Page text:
Need Bees Removed?
Beekeeping Forums
April 20, 2014, 12:28:01 PM *
Welcome, Guest. Please login or register.
Did you miss your activation email?

Login with username, password and session length
News: 24/7 Ventrilo Voice chat -click for instructions and free software here
   Home   Help Search Calendar bee removal Login Register Chat  

Pages: [1]   Go Down
Author Topic: Adjustable hive stand  (Read 1254 times)
Super Bee
Offline Offline

Gender: Male
Posts: 1647

Location: Southeast Tennessee

Gamecock fan in UT land.

« on: October 26, 2009, 09:29:36 AM »

Anyone ever thought about or built an adjustable hive stand that could be raised or lowered as needed?  I realize that it would be a permanent structure, but I also think that it would keep you from having to stand on your head to check on small hives or stretch to check on the larger ones. 
Field Bee
Offline Offline

Gender: Male
Posts: 689

Location: Southern Missouri

« Reply #1 on: October 26, 2009, 10:51:54 AM »

I sure most every beekeeper has thought of it !
at one time or another, especialy bending over a number of hives.

Then they also thought of the practical part of it, and let it slip back in their mind somewhere, and built regular stands of some sort.


" If Your not part of the genetic solution of breeding mite-free bees, then You're part of the problem "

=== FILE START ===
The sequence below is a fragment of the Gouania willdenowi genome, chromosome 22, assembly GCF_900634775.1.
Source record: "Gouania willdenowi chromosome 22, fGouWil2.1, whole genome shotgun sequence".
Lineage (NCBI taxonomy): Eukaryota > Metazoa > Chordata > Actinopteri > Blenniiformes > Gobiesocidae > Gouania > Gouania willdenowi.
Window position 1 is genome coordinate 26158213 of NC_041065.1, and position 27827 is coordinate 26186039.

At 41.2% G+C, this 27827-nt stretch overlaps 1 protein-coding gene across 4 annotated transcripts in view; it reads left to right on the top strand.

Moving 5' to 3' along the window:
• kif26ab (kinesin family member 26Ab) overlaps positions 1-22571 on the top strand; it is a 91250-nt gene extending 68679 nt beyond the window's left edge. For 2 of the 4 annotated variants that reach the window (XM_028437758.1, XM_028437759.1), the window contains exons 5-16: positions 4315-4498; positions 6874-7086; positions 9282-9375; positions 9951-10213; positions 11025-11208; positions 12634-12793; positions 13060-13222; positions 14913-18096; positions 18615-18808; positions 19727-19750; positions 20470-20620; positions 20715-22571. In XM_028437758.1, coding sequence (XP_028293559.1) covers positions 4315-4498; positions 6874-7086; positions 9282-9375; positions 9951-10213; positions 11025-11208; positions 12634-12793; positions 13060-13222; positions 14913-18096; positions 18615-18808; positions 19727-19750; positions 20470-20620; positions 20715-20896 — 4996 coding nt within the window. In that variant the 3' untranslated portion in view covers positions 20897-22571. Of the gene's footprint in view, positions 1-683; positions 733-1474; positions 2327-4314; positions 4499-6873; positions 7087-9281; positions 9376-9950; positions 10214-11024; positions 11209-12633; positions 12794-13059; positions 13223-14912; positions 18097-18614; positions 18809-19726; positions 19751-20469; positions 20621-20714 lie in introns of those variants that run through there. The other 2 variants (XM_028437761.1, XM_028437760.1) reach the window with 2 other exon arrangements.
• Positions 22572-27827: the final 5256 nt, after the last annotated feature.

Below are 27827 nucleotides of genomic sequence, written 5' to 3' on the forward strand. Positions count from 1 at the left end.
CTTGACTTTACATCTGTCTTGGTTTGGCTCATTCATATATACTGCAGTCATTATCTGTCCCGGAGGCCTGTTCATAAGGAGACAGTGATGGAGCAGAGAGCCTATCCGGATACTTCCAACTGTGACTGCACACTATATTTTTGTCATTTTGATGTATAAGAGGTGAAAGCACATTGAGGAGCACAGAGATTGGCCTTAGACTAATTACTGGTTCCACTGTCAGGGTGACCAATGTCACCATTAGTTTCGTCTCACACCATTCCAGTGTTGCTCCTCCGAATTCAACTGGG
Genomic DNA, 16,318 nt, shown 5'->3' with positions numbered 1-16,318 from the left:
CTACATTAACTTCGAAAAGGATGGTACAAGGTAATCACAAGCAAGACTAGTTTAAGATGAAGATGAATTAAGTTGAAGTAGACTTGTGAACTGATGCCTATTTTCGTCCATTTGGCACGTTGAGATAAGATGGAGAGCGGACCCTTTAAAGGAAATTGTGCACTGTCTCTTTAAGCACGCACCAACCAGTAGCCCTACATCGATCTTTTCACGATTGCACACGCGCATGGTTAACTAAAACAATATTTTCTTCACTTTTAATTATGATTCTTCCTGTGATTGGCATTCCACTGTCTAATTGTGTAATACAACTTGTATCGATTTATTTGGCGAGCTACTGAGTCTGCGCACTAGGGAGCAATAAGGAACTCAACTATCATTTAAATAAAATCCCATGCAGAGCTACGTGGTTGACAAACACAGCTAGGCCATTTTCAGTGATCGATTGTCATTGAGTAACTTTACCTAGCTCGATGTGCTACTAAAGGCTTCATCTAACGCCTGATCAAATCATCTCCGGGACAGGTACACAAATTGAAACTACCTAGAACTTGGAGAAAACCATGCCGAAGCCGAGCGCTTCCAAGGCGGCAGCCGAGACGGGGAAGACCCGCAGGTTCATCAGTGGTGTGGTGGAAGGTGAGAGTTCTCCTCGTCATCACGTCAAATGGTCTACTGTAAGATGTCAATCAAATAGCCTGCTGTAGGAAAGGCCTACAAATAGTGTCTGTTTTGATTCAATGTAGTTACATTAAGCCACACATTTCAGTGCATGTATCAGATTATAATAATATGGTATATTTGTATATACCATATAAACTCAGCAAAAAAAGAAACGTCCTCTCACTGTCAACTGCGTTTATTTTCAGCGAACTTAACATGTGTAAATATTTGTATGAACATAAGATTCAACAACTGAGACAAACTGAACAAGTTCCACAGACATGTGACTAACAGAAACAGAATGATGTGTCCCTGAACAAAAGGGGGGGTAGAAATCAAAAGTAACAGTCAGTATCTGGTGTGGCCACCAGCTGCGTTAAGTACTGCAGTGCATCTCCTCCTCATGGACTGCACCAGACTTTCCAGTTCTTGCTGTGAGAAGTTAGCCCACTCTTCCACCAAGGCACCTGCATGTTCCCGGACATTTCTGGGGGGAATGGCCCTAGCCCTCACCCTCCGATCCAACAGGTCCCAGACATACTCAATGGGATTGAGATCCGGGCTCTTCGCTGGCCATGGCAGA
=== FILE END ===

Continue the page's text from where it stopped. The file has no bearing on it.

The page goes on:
Field Bee
Offline Offline

Gender: Male
Posts: 924

Location: Central NC - (somewhere either in Raleigh, Greensboro, or inbetween)

« Reply #2 on: October 26, 2009, 02:38:38 PM »

I don't see what the practicality of building an adjustable stand is. I mean I understand the benefits of it, but the time, energy, and supplies put into it is more than I'm willing to spend.

My hive stand right now involves 2x4's and cinder blocks. Anything more than this to me is pointless, as my number of hives increases and decreases, and moving them around the yard becomes necessary from time to time, building a permanent stand of any kind becomes more problematic than building more hive boxes, or frames.

If you are concerned about getting into smaller hives without bending over, why not just put a few extra cinderblocks under the small ones. As it grows, take out two cinderblocks as needed.
Michael Bush
Universal Bee
Offline Offline

Gender: Male
Posts: 13475

Location: Nehawka, NE

« Reply #3 on: October 26, 2009, 07:10:57 PM »

Mine are all the perfect height -- 3 1/2" off the ground.  I'd go lower but then they would be touching the ground and they would rot... Smiley

Michael Bush
My website:
My book:
"Everything works if you let it."--Rick Nielsen
Pages: [1]   Go Up
Jump to:  

Beemaster's Beekeeping Ring
Previous | Home | Join | Random | Next
Powered by MySQL Powered by PHP Powered by SMF 1.1.19 | SMF © 2013, Simple Machines | Sitemap Valid XHTML 1.0! Valid CSS!
Page created in 0.116 seconds with 21 queries.

Google visited last this page April 19, 2014, 06:13:26 AM